Our research shows that retirees have a wide range of different goals, including basic living expenses, contingency reserves, discretionary spending, and legacy spending. Participants' prioritization of these goals, their risk tolerance around meeting each goal, and their available resources at retirement can vary quite dramatically. This, combined with the unique health, longevity, and tax situation of every participant, makes it very difficult to apply a single solution in retirement that adequately meets each participant's unique desires and needs.

Choosing an annuity is a personal decision

To summarize, here is a list of subjective considerations that underscore why choosing an annuity is a highly personal decision:

  • How long does the participant expect to live given current health and family history?
  • How much of the participant's accumulated wealth should be annuitized?
  • What is the best time for the participant to purchase an annuity?
  • Which annuity is the best choice? It can be hard to compare products without expert help.
  • Is the peace of mind that an annuity might bring worth the annuity's cost?
  • Can the participant become comfortable exchanging liquid assets for an illiquid contract with an indefinite payoff?

The last question touches on an important behavioral issue. Financial situations and needs can change during retirement, adding to the appeal of holding on to liquid assets. Many investors don't like the idea of giving up a meaningful portion of their accumulated wealth because they fear "buyer's remorse" should their circumstances change.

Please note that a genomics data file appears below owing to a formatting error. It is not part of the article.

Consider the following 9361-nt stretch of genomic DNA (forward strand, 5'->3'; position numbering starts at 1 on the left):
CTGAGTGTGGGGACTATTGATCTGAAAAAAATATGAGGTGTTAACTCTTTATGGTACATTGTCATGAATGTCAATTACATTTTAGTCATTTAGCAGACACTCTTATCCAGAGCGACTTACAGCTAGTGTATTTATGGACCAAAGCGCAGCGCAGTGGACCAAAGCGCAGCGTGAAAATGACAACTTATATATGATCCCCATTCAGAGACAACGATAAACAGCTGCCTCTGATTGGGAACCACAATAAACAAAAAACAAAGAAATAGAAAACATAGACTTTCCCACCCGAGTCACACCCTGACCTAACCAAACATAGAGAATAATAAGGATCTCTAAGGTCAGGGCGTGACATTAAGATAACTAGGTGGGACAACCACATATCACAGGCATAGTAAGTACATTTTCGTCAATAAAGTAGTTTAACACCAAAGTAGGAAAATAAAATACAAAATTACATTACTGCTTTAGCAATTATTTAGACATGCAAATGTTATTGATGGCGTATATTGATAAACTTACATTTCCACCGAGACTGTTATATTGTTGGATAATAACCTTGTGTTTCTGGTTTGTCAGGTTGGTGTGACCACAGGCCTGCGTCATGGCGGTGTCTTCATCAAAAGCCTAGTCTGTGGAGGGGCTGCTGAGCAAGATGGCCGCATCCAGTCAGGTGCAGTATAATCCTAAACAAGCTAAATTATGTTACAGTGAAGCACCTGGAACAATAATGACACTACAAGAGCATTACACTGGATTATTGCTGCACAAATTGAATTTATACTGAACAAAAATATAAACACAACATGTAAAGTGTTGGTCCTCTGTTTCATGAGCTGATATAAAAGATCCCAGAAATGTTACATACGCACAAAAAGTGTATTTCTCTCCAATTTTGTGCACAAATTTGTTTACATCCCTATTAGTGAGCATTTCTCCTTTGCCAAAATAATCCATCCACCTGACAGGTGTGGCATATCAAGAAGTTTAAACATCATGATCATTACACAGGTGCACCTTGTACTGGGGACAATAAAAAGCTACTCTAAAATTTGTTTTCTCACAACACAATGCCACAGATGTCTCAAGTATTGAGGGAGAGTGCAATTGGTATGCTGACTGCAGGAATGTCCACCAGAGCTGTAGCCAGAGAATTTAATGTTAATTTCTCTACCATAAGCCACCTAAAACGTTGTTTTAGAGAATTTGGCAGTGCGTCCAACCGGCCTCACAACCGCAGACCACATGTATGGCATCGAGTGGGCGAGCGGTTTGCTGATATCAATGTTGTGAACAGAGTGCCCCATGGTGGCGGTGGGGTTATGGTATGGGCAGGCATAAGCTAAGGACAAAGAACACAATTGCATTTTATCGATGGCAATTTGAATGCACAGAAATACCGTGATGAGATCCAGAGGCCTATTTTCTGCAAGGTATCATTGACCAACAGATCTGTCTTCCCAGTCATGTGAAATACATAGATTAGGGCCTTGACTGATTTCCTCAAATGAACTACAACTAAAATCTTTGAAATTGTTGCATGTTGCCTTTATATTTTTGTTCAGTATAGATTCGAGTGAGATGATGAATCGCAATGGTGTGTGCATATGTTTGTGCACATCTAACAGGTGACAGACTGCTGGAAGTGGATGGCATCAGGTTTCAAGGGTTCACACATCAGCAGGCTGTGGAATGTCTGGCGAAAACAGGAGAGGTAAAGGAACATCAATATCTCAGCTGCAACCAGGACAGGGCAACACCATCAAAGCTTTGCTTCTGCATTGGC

It's also important to note that competitors that offer TDFs with annuities often do so through a separate TDF series. With Vanguard's series, there is no need to switch participants to another fund or trust, which can trigger new due diligence and participant education. Plan sponsors have repeatedly told us they prefer linking a retirement income offer to an existing series rather than switching to an entirely new series.

We also find that for many investors, retirement income needs can be successfully met using their investment assets (usually supplemented by Social Security and/or pension income) and implementing a dynamic spending strategy. This approach allows retirees to maintain access to and control of their assets. (See Vanguard's research paper From Assets to Income: A Goals-Based Approach to Retirement Spending.)

A customized approach